Will Young Fighters Retiring Early Become a More Common Occurrence?

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The merciless world that is prize fighting has never been one for the weak or faint of heart. The clich√© of fighting being for the roughest and toughest types in society is a bit mitigated in today’s current climate, however the prioritization of health seems to be shifting upwards even in the jungle that is mixed martial arts.

In the past week, Jordan Mein and Frankie Perez, who seemed to have all the promise in the world, retired at a very young age. Jordan Mein announced his retirement a few days ago at only 25 years of age. Mein had been fighting for a very long time and had close to 40 fights on his resume, but he was still in his athletic prime and had basically only been beaten by truly elite competition. Frankie Perez, on the other hand, only had eleven professional fights and was being touted as a prospect by a few pundits but never had a real breakout performance to let people know he had arrived. That all changed Saturday night.

Will Young Fighters Retiring Early Become a More Common Occurrence?

Perez faced rugged veteran Sam Stout and the fight looked closely matched until Perez landed a picture perfect check right hook that floored Stout and had some relentless ground & pound unloaded on him a few seconds before the referee stopped the fight. Perez was ecstatic, jumping on the cage, screaming to the camera, “I did it Mom, I did it!” Although, many long-time MMA fans were a bit saddened and concerned for Stout given his rough stretch of knockout losses recently, the talk was still about Perez. A teammate of former lightweight champion Frankie Edgar, who had a solid set of skills and was on the precipice of hitting his prime just earned a huge win over a respected opponent, and then things took a strange turn.

Absolutely nobody would have been surprised if Stout were to leave his gloves in the cage and say something along the lines of “I can’t keep up with these young kids anymore, so I’m deciding to step away.” There were no hints that Stout was heading towards the retirement track, instead it was Frankie Perez who was giving the retirement speech.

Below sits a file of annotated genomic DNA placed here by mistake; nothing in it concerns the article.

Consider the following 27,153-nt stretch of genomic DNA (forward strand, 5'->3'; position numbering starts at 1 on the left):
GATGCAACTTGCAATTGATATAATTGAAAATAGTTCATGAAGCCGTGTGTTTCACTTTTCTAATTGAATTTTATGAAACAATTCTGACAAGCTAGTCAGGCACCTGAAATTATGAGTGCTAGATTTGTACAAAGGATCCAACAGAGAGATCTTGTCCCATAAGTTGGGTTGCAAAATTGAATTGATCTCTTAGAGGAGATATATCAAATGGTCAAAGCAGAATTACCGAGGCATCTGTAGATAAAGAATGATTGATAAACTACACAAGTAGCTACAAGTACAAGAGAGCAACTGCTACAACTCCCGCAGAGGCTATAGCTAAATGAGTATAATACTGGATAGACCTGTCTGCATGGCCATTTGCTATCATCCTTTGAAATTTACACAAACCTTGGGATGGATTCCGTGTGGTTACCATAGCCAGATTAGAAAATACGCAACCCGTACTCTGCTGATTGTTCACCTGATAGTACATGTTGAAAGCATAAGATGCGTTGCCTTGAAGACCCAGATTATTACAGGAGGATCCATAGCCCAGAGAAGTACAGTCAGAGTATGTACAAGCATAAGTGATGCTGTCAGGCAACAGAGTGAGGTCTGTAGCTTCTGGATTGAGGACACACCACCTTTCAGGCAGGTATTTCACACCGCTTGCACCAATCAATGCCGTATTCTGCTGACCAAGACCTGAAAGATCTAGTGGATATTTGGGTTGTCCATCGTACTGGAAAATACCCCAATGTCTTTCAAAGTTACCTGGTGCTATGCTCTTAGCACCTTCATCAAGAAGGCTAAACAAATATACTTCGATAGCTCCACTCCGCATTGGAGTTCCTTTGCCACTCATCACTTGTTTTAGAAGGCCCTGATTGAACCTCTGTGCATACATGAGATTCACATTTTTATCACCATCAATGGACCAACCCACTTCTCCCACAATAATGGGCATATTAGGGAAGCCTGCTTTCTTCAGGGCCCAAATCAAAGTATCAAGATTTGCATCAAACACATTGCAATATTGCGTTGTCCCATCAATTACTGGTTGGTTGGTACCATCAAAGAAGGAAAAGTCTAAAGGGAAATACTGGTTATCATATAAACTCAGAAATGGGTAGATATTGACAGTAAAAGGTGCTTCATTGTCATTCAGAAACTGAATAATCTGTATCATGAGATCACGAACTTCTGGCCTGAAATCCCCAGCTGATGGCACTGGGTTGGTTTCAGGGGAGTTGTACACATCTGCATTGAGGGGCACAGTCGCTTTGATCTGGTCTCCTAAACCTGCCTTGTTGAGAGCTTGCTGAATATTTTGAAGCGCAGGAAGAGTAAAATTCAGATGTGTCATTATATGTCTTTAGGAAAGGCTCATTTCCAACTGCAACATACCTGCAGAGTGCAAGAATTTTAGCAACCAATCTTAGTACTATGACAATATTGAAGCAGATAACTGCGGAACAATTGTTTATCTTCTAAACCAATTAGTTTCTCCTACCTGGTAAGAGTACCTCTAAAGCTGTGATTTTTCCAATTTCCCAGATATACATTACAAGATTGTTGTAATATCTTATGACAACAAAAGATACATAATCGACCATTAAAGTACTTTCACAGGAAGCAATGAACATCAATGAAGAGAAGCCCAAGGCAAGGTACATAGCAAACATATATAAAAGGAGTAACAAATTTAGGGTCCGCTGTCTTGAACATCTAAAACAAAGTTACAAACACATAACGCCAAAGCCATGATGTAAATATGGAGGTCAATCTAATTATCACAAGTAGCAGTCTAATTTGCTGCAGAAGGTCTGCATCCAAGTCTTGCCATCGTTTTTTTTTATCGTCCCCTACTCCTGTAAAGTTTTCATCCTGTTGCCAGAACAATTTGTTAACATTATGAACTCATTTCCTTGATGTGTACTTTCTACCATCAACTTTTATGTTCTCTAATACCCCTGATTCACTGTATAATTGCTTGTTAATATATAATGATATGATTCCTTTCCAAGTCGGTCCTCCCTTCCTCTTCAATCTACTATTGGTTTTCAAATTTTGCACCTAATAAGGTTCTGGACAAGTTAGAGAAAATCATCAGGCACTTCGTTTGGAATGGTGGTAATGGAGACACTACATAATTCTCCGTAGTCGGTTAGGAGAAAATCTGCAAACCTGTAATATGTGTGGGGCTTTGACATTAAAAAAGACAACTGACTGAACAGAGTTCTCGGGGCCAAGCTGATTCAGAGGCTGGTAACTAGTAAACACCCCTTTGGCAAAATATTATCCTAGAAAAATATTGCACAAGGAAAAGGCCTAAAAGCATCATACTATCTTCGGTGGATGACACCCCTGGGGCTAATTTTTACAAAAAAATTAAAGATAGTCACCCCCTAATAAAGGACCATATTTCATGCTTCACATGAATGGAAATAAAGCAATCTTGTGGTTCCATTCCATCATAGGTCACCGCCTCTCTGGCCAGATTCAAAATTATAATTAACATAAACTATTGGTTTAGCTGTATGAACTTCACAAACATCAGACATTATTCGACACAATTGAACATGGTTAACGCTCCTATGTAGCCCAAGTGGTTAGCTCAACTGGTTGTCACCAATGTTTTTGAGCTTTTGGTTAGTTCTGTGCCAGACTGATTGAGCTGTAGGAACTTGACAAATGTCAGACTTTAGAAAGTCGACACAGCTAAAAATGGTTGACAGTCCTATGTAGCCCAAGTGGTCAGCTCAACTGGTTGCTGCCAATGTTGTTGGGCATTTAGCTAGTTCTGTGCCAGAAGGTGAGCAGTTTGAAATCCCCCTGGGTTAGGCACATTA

The grizzled fight veteran who has a few too many miles on the odometer by the time the idea of retirement creeps into the forefront of his/her cerebral cortex is a story fight fans are way too familiar with, but the young fighter who has a vast landscape of possibility retiring is so seldom, that we’re still trying to find out the appropriate response to it when it does occur. People were confused and offended by the comments of Michael Bisping during the broadcast, where he basically questioned Perez’ manhood for “quitting.” Bisping’s comments were definitely unfortunate and uncalled for, but some part of us kind of understood where he was coming from.

Why would a young kid who just got a spectacular knockout win over a long-tenured UFC fighter just want to stop all of a sudden? Is he a coward? Was his only goal to get a notable win and split cause he didn’t want to face stiffer competition? The truth might be fairly simple and a lot less a matter of bravery or will.

The truth is there’s no telling why Perez made his decision but it should be respected, and any reasons as to why he did shouldn’t matter. Maybe it was just a goal he wanted to achieve, if it was, good for him. Too many people make lists of their goals without any real plan or nonexistent motivation. Perhaps he was in financial hardship or chose to respect wishes of loved ones around him who weren’t fond of him fighting for money. Maybe the Reebok deal is severely putting a dent in his bank account. There’s also an issue that is so aggressively conspicuous, yet some MMA folk are prone to want to keep it as quiet as possible.

Health and safety issues are nothing new to athletics, especially in combat sports but there has been a huge worry concerning head trauma in the past few years. By now, it’s no secret that fighting is not good for your brain health, and now it’s really starting to look like fighters are beginning to listen to their bodies and are becoming well aware of not only the trials and tribulations that come with the game, but the long-term effects that can arise in the future.